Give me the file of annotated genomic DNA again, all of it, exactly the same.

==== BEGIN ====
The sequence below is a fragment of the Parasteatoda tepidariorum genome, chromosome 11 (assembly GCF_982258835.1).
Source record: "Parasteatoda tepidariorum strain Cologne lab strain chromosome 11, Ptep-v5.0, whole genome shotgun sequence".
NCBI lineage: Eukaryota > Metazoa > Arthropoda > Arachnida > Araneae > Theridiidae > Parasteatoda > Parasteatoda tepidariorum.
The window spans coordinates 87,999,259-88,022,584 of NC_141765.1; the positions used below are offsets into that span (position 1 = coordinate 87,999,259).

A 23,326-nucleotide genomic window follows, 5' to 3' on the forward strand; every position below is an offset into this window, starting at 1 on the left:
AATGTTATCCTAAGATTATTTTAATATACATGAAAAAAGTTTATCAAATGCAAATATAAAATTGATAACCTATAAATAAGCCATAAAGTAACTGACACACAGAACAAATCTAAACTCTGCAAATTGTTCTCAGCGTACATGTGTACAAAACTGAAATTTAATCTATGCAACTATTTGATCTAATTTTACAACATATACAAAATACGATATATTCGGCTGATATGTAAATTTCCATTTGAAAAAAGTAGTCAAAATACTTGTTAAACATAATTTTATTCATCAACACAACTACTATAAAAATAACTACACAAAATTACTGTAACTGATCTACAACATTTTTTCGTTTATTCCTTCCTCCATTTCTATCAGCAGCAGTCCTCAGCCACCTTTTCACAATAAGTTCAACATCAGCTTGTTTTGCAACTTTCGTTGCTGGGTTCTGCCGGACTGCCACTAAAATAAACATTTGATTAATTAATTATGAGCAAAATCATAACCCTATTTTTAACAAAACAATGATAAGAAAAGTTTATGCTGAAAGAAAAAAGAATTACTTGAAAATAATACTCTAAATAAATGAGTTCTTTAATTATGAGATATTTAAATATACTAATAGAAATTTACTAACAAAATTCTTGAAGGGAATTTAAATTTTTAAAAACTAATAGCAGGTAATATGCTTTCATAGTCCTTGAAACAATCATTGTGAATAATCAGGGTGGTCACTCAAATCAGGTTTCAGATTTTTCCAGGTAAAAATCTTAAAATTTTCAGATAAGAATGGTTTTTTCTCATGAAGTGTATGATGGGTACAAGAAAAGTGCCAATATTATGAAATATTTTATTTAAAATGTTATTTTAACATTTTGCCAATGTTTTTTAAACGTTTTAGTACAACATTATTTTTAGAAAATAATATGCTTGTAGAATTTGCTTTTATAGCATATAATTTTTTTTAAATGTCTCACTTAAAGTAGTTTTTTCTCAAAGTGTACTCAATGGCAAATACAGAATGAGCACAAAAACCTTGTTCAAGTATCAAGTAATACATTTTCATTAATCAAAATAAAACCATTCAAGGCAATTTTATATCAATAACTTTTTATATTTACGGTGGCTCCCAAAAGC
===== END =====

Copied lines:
The sequence below is a fragment of the Parasteatoda tepidariorum genome, chromosome 11 (assembly GCF_982258835.1).
Source record: "Parasteatoda tepidariorum strain Cologne lab strain chromosome 11, Ptep-v5.0, whole genome shotgun sequence".
NCBI lineage: Eukaryota > Metazoa > Arthropoda > Arachnida > Araneae > Theridiidae > Parasteatoda > Parasteatoda tepidariorum.
The window spans coordinates 87,999,259-88,022,584 of NC_141765.1; the positions used below are offsets into that span (position 1 = coordinate 87,999,259).

A 23,326-nucleotide genomic window follows, 5' to 3' on the forward strand; every position below is an offset into this window, starting at 1 on the left:
AATGTTATCCTAAGATTATTTTAATATACATGAAAAAAGTTTATCAAATGCAAATATAAAATTGATAACCTATAAATAAGCCATAAAGTAACTGACACACAGAACAAATCTAAACTCTGCAAATTGTTCTCAGCGTACATGTGTACAAAACTGAAATTTAATCTATGCAACTATTTGATCTAATTTTACAACATATACAAAATACGATATATTCGGCTGATATGTAAATTTCCATTTGAAAAAAGTAGTCAAAATACTTGTTAAACATAATTTTATTCATCAACACAACTACTATAAAAATAACTACACAAAATTACTGTAACTGATCTACAACATTTTTTCGTTTATTCCTTCCTCCATTTCTATCAGCAGCAGTCCTCAGCCACCTTTTCACAATAAGTTCAACATCAGCTTGTTTTGCAACTTTCGTTGCTGGGTTCTGCCGGACTGCCACTAAAATAAACATTTGATTAATTAATTATGAGCAAAATCATAACCCTATTTTTAACAAAACAATGATAAGAAAAGTTTATGCTGAAAGAAAAAAGAATTACTTGAAAATAATACTCTAAATAAATGAGTTCTTTAATTATGAGATATTTAAATATACTAATAGAAATTTACTAACAAAATTCTTGAAGGGAATTTAAATTTTTAAAAACTAATAGCAGGTAATATGCTTTCATAGTCCTTGAAACAATCATTGTGAATAATCAGGGTGGTCACTCAAATCAGGTTTCAGATTTTTCCAGGTAAAAATCTTAAAATTTTCAGATAAGAATGGTTTTTTCTCATGAAGTGTATGATGGGTACAAGAAAAGTGCCAATATTATGAAATATTTTATTTAAAATGTTATTTTAACATTTTGCCAATGTTTTTTAAACGTTTTAGTACAACATTATTTTTAGAAAATAATATGCTTGTAGAATTTGCTTTTATAGCATATAATTTTTTTTAAATGTCTCACTTAAAGTAGTTTTTTCTCAAAGTGTACTCAATGGCAAATACAGAATGAGCACAAAAACCTTGTTCAAGTATCAAGTAATACATTTTCATTAATCAAAATAAAACCATTCAAGGCAATTTTATATCAATAACTTTTTATATTTACGGTGGCTCCCAAAAGC